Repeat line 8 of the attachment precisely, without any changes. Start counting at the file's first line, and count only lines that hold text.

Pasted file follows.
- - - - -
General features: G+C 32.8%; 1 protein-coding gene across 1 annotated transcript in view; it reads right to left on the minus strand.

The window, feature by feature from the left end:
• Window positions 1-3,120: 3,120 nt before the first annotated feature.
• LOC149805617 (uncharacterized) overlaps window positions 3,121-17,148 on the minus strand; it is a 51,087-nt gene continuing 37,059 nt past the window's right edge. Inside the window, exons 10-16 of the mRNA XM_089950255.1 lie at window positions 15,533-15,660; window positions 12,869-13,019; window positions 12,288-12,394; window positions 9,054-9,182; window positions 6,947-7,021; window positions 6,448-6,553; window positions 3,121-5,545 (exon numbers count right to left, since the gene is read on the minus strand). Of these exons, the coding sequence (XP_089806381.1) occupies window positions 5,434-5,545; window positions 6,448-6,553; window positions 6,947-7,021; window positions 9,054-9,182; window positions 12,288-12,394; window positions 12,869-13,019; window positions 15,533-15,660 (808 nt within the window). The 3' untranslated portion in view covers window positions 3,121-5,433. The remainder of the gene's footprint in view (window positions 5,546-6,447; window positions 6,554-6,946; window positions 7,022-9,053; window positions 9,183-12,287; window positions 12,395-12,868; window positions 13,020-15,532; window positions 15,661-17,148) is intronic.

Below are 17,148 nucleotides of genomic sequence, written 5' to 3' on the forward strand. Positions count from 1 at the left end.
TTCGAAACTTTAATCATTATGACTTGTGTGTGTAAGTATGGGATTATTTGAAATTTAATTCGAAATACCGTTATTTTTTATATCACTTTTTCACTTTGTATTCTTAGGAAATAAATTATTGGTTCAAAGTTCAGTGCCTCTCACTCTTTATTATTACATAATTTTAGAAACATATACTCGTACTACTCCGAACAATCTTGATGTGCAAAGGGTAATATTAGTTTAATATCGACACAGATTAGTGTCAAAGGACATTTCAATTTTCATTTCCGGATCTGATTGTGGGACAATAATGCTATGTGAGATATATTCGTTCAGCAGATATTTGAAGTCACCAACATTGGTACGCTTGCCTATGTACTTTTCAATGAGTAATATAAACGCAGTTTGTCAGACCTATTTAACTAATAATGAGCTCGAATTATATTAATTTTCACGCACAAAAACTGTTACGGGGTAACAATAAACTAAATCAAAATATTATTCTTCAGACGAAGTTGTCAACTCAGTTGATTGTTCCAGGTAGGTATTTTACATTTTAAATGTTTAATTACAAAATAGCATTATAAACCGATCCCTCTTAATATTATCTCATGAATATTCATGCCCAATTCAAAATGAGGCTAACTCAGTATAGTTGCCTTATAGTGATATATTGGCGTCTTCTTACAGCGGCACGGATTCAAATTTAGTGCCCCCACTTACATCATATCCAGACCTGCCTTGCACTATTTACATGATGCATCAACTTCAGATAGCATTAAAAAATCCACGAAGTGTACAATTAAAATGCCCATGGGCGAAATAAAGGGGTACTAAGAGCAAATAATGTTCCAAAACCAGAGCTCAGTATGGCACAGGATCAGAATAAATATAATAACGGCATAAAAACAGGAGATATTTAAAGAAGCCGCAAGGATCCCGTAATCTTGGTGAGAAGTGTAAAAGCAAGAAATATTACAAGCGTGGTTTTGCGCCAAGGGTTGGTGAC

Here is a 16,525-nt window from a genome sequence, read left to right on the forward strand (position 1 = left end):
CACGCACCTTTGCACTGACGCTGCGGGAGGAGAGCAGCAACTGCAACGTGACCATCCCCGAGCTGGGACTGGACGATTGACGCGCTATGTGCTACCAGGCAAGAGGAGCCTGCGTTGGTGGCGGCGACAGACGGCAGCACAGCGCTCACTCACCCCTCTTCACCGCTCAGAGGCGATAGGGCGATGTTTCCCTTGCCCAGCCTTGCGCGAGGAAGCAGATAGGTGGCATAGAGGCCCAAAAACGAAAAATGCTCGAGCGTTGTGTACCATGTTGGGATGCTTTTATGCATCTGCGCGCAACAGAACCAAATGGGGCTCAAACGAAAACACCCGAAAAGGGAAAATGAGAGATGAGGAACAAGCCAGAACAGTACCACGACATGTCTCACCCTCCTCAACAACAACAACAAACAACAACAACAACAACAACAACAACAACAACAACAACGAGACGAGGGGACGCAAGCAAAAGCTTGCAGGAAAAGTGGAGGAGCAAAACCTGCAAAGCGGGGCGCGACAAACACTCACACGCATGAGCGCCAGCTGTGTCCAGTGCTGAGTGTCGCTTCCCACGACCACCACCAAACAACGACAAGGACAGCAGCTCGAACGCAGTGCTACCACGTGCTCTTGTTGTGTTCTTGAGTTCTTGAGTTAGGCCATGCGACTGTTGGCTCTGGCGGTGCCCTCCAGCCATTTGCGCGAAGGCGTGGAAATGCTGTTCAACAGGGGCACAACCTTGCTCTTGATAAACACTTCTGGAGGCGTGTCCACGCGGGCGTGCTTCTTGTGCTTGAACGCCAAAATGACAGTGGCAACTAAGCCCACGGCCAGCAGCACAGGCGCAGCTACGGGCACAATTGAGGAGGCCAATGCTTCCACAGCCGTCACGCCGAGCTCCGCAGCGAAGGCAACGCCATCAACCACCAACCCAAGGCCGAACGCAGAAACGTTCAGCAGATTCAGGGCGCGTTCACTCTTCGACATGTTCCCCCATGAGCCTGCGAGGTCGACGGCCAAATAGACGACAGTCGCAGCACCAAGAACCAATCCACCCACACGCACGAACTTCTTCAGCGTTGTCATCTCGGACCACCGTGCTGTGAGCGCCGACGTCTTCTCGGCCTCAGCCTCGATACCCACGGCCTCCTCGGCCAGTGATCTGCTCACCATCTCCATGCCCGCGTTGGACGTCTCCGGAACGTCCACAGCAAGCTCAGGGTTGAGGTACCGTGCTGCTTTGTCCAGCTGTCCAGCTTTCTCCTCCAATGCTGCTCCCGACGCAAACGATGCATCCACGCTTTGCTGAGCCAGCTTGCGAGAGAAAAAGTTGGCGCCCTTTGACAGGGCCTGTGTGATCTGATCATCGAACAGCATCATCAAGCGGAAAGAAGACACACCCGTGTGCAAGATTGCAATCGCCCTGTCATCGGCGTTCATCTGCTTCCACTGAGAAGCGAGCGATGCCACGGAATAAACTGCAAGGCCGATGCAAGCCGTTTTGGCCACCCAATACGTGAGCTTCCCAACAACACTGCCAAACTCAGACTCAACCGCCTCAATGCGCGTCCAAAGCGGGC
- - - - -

CACGCACCTTTGCACTGACGCTGCGGGAGGAGAGCAGCAACTGCAACGTGACCATCCCCGAGCTGGGACTGGACGATTGACGCGCTATGTGCTACCAGGCAAGAGGAGCCTGCGTTGGTGGCGGCGACAGACGGCAGCACAGCGCTCACTCACCCCTCTTCACCGCTCAGAGGCGATAGGGCGATGTTTCCCTTGCCCAGCCTTGCGCGAGGAAGCAGATAGGTGGCATAGAGGCCCAAAAACGAAAAATGCTCGAGCGTTGTGTACCATGTTGGGATGCTTTTATGCATCTGCGCGCAACAGAACCAAATGGGGCTCAAACGAAAACACCCGAAAAGGGAAAATGAGAGATGAGGAACAAGCCAGAACAGTACCACGACATGTCTCACCCTCCTCAACAACAACAACAAACAACAACAACAACAACAACAACAACAACAACAACAACGAGACGAGGGGACGCAAGCAAAAGCTTGCAGGAAAAGTGGAGGAGCAAAACCTGCAAAGCGGGGCGCGACAAACACTCACACGCATGAGCGCCAGCTGTGTCCAGTGCTGAGTGTCGCTTCCCACGACCACCACCAAACAACGACAAGGACAGCAGCTCGAACGCAGTGCTACCACGTGCTCTTGTTGTGTTCTTGAGTTCTTGAGTTAGGCCATGCGACTGTTGGCTCTGGCGGTGCCCTCCAGCCATTTGCGCGAAGGCGTGGAAATGCTGTTCAACAGGGGCACAACCTTGCTCTTGATAAACACTTCTGGAGGCGTGTCCACGCGGGCGTGCTTCTTGTGCTTGAACGCCAAAATGACAGTGGCAACTAAGCCCACGGCCAGCAGCACAGGCGCAGCTACGGGCACAATTGAGGAGGCCAATGCTTCCACAGCCGTCACGCCGAGCTCCGCAGCGAAGGCAACGCCATCAACCACCAACCCAAGGCCGAACGCAGAAACGTTCAGCAGATTCAGGGCGCGTTCACTCTTCGACATGTTCCCCCATGAGCCTGCGAGGTCGACGGCCAAATAGACGACAGTCGCAGCACCAAGAACCAATCCACCCACACGCACGAACTTCTTCAGCGTTGTCATCTCGGACCACCGTGCTGTGAGCGCCGACGTCTTCTCGGCCTCAGCCTCGATACCCACGGCCTCCTCGGCCAGTGATCTGCTCACCATCTCCATGCCCGCGTTGGACGTCTCCGGAACGTCCACAGCAAGCTCAGGGTTGAGGTACCGTGCTGCTTTGTCCAGCTGTCCAGCTTTCTCCTCCAATGCTGCTCCCGACGCAAACGATGCATCCACGCTTTGCTGAGCCAGCTTGCGAGAGAAAAAGTTGGCGCCCTTTGACAGGGCCTGTGTGATCTGATCATCGAACAGCATCATCAAGCGGAAAGAAGACACACCCGTGTGCAAGATTGCAATCGCCCTGTCATCGGCGTTCATCTGCTTCCACTGAGAAGCGAGCGATGCCACGGAATAAACTGCAAGGCCGATGCAAGCCGTTTTGGCCACCCAATACGTGAGCTTCCCAACAACACTGCCAAACTCAGACTCAACCGCCTCAATGCGCGTCCAAAGCGGGC